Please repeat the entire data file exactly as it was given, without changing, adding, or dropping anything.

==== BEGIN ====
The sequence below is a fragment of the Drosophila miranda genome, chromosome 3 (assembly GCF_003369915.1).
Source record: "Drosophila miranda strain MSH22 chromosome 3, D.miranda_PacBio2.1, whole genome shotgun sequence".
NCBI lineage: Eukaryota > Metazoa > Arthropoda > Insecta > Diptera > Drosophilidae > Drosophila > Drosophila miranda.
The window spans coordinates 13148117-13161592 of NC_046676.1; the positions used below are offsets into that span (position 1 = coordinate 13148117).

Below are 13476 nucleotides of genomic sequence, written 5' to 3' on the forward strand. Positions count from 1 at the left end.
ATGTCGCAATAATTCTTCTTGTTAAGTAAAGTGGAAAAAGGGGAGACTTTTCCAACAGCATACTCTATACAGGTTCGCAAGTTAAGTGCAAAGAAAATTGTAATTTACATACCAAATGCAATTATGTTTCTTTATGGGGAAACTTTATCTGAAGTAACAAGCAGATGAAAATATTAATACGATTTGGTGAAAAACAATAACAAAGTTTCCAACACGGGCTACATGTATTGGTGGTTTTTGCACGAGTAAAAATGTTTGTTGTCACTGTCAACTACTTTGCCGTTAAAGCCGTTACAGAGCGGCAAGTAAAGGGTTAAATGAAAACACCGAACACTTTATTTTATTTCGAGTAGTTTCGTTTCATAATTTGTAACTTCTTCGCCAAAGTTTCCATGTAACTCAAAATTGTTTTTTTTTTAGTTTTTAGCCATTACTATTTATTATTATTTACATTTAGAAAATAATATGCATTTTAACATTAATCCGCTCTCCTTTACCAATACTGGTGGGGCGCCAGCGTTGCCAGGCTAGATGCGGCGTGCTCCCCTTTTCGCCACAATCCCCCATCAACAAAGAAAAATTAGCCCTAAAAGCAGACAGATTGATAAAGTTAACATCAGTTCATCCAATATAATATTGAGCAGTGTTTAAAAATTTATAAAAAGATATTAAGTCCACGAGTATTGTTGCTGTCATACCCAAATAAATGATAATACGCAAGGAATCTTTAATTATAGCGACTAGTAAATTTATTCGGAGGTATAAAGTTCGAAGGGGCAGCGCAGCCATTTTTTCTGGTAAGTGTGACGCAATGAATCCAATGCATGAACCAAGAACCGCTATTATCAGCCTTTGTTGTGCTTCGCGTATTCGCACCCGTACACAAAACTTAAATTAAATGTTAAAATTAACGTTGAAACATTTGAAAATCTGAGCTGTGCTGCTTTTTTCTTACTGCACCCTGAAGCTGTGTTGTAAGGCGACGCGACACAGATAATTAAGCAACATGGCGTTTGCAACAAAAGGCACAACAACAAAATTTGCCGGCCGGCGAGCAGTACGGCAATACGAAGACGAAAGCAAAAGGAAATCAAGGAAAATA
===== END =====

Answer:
The sequence below is a fragment of the Drosophila miranda genome, chromosome 3 (assembly GCF_003369915.1).
Source record: "Drosophila miranda strain MSH22 chromosome 3, D.miranda_PacBio2.1, whole genome shotgun sequence".
NCBI lineage: Eukaryota > Metazoa > Arthropoda > Insecta > Diptera > Drosophilidae > Drosophila > Drosophila miranda.
The window spans coordinates 13148117-13161592 of NC_046676.1; the positions used below are offsets into that span (position 1 = coordinate 13148117).

Below are 13476 nucleotides of genomic sequence, written 5' to 3' on the forward strand. Positions count from 1 at the left end.
ATGTCGCAATAATTCTTCTTGTTAAGTAAAGTGGAAAAAGGGGAGACTTTTCCAACAGCATACTCTATACAGGTTCGCAAGTTAAGTGCAAAGAAAATTGTAATTTACATACCAAATGCAATTATGTTTCTTTATGGGGAAACTTTATCTGAAGTAACAAGCAGATGAAAATATTAATACGATTTGGTGAAAAACAATAACAAAGTTTCCAACACGGGCTACATGTATTGGTGGTTTTTGCACGAGTAAAAATGTTTGTTGTCACTGTCAACTACTTTGCCGTTAAAGCCGTTACAGAGCGGCAAGTAAAGGGTTAAATGAAAACACCGAACACTTTATTTTATTTCGAGTAGTTTCGTTTCATAATTTGTAACTTCTTCGCCAAAGTTTCCATGTAACTCAAAATTGTTTTTTTTTTAGTTTTTAGCCATTACTATTTATTATTATTTACATTTAGAAAATAATATGCATTTTAACATTAATCCGCTCTCCTTTACCAATACTGGTGGGGCGCCAGCGTTGCCAGGCTAGATGCGGCGTGCTCCCCTTTTCGCCACAATCCCCCATCAACAAAGAAAAATTAGCCCTAAAAGCAGACAGATTGATAAAGTTAACATCAGTTCATCCAATATAATATTGAGCAGTGTTTAAAAATTTATAAAAAGATATTAAGTCCACGAGTATTGTTGCTGTCATACCCAAATAAATGATAATACGCAAGGAATCTTTAATTATAGCGACTAGTAAATTTATTCGGAGGTATAAAGTTCGAAGGGGCAGCGCAGCCATTTTTTCTGGTAAGTGTGACGCAATGAATCCAATGCATGAACCAAGAACCGCTATTATCAGCCTTTGTTGTGCTTCGCGTATTCGCACCCGTACACAAAACTTAAATTAAATGTTAAAATTAACGTTGAAACATTTGAAAATCTGAGCTGTGCTGCTTTTTTCTTACTGCACCCTGAAGCTGTGTTGTAAGGCGACGCGACACAGATAATTAAGCAACATGGCGTTTGCAACAAAAGGCACAACAACAAAATTTGCCGGCCGGCGAGCAGTACGGCAATACGAAGACGAAAGCAAAAGGAAATCAAGGAAAATA